Build Mental Muscle by Embracing the Journey Toward Goals

Success comes from the struggle to get there

Photo by bruce mars on Unsplash

Do you believe success is about meeting your goals? Most of us think about the outcomes we want rather than the journey we take to get to them. But once we go through the process of setting and achieving goals, over and over, we eventually realize that real fun and accomplishment are in the struggle. Success is about facing challenges, stretching boundaries, and discovering you are more capable than you first imagined. It isn’t always about results; it’s about what happens before you reach goals.

If you believe you aren’t successful unless you amass accolades and get to the top of every ladder you climb, you will be disappointed. What’s more, you’re likely to quit trying to meet success when you face setbacks.

When I understood the journey toward success made me happier than success itself, I stopped throwing in the towel when victory didn’t look likely and, instead, put in more effort. Then I succeeded more and was content on my journey.

You might imagine disappointment is inevitable if you don’t reach targets. After all, you don’t get what you want, so you feel dismayed. You might not spot the rewards of pushing your boundaries as you struggle to succeed. Failure to recognize how you benefit means you might as well give up — often, way too early.

Find the treasure

All journeys to goals are so valuable their worth eclipses procured results. You believe what you get for accomplishing a goal is the treasure at the end of the rainbow. If you pass an exam, land a brilliant job, or mold your body to resemble perfection, you think you’ve got it made.

Soon, though, you’re dissatisfied and must set new goals, or you don’t feel alive anymore. Your frustration stems from not knowing the real treasure is in the rainbow, not at its end.

If you don’t pass the exam, land a great career, or squeeze into a smaller-sized outfit, you are more than dissatisfied; you’re deflated and imagine you are faulty. There’s no point retracing a few steps — like you probably should — to discover what went wrong so you can put it right.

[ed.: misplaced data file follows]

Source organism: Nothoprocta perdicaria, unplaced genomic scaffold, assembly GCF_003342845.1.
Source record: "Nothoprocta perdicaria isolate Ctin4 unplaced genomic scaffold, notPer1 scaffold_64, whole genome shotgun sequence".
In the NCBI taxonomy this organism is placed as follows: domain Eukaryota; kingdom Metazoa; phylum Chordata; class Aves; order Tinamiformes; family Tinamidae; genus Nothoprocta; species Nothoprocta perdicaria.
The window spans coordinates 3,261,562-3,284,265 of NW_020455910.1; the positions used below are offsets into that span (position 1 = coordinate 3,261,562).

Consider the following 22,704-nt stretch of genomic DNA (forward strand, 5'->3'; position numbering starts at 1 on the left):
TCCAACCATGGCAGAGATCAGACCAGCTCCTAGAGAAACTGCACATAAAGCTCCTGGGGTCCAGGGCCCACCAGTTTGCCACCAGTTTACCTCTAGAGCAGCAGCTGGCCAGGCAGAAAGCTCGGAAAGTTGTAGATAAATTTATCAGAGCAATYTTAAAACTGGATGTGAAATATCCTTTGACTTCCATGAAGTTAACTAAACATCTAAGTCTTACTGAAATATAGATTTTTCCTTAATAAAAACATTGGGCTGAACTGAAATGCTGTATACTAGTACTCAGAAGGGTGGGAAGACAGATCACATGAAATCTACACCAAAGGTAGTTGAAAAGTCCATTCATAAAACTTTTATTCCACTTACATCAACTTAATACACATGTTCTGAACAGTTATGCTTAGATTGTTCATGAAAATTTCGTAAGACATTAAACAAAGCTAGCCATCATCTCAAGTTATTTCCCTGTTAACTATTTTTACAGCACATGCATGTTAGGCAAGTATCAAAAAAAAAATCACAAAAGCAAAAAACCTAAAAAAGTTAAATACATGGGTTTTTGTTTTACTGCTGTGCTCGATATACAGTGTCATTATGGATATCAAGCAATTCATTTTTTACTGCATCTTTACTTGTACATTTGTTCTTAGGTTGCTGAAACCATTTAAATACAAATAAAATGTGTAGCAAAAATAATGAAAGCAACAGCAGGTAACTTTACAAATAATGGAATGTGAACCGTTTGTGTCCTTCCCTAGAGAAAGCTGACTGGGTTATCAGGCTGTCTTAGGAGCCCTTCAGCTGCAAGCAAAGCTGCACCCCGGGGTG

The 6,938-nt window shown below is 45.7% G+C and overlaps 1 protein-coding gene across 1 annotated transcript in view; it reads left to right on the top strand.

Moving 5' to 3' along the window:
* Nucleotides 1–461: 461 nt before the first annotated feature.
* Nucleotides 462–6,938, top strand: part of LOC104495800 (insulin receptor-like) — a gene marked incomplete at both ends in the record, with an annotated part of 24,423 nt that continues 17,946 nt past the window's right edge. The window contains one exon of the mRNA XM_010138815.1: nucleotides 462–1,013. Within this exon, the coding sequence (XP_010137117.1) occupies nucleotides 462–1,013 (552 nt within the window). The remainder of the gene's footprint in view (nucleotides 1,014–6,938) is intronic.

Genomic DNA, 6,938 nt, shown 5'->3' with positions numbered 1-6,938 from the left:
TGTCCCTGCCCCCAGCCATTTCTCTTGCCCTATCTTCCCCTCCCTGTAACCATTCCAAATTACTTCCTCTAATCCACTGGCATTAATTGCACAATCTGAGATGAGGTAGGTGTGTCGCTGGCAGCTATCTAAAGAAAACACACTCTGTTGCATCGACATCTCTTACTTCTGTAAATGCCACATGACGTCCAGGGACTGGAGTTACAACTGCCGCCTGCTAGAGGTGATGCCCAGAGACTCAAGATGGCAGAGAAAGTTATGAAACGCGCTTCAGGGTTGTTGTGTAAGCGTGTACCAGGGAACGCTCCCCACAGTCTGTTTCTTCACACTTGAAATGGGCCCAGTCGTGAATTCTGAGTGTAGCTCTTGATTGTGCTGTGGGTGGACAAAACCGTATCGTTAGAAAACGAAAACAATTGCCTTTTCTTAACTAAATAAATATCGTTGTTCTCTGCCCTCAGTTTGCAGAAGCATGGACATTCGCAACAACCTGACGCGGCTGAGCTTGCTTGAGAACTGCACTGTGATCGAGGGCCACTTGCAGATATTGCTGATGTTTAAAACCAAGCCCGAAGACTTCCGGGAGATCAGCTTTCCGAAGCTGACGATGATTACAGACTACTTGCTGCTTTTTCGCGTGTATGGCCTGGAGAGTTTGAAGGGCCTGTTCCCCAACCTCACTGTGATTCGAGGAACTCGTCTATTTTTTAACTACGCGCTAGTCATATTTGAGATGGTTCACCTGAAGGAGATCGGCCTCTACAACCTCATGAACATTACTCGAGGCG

The benefits of goal-oriented journeys are in the steps toward them, not the results.

Imagine you want to build a business from scratch. You may believe reaching your goal will make you happy. Your pleasure will be momentary if you forget the struggle you experienced and the knowledge-building you’ve accomplished along the way.

Indeed, you might lust after the difficult days of the past because they injected your life with meaning and gave you energy. You won’t sense the satisfaction you crave unless you immerse yourself in a journey toward an aim.

If you build a business worth half the amount you want, you won’t see the value of your effort so far and might stop attempting to reach your target.

Whether successful or partway there, you lose because you set your sights on the wrong part of the voyage. Consequently, you don’t experience the success you want, and you feel empty or quit.

The hurdle

The problem with not recognizing where your treasure lives will grow when your plans go astray. Plenty of people struggle and fail without seeing how they progress.

They don’t recognize lessons that can propel them to a successful outcome — if only they stay out of the pit of depression and remain afloat.

People often abandon their goals when they achieve different results than they want. They think of themselves as failures because they focus on destinations and overlook what they gain on their travels.

Most successful people struggle after they meet targets. They face setbacks and challenges. The difference between them and folks who don’t get what they want is they accumulate strength from the lessons they face.

They see each setback as a step closer to their goal instead of a personal failure.

If you focus on the end of the rainbow, you’re more likely to be a quitter than someone who builds mental muscle from experience and enjoys challenges.

Shift your perspective, and you will succeed. See challenging times as mental workouts that make you resilient, and you’ll enjoy the journey to each goal and not be defeated if you haven’t quite got there yet.

Bridget Webber is a writer and nature lover, often found in the woodland, meadow, and other wild places. She writes poetry and stories and pens psychology articles; her love of discovering what rests inside the thicket and the brain compels her to delve deep. She’s appeared in many leading publications and ghostwrites for professionals who can’t spare the time to pen compositions.

Copyright © 2021 Bridget Webber. All rights reserved

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✨ Bridget Webber

✨ Bridget Webber


Writer, former counselor, author, and avid tea drinker learning how to live well.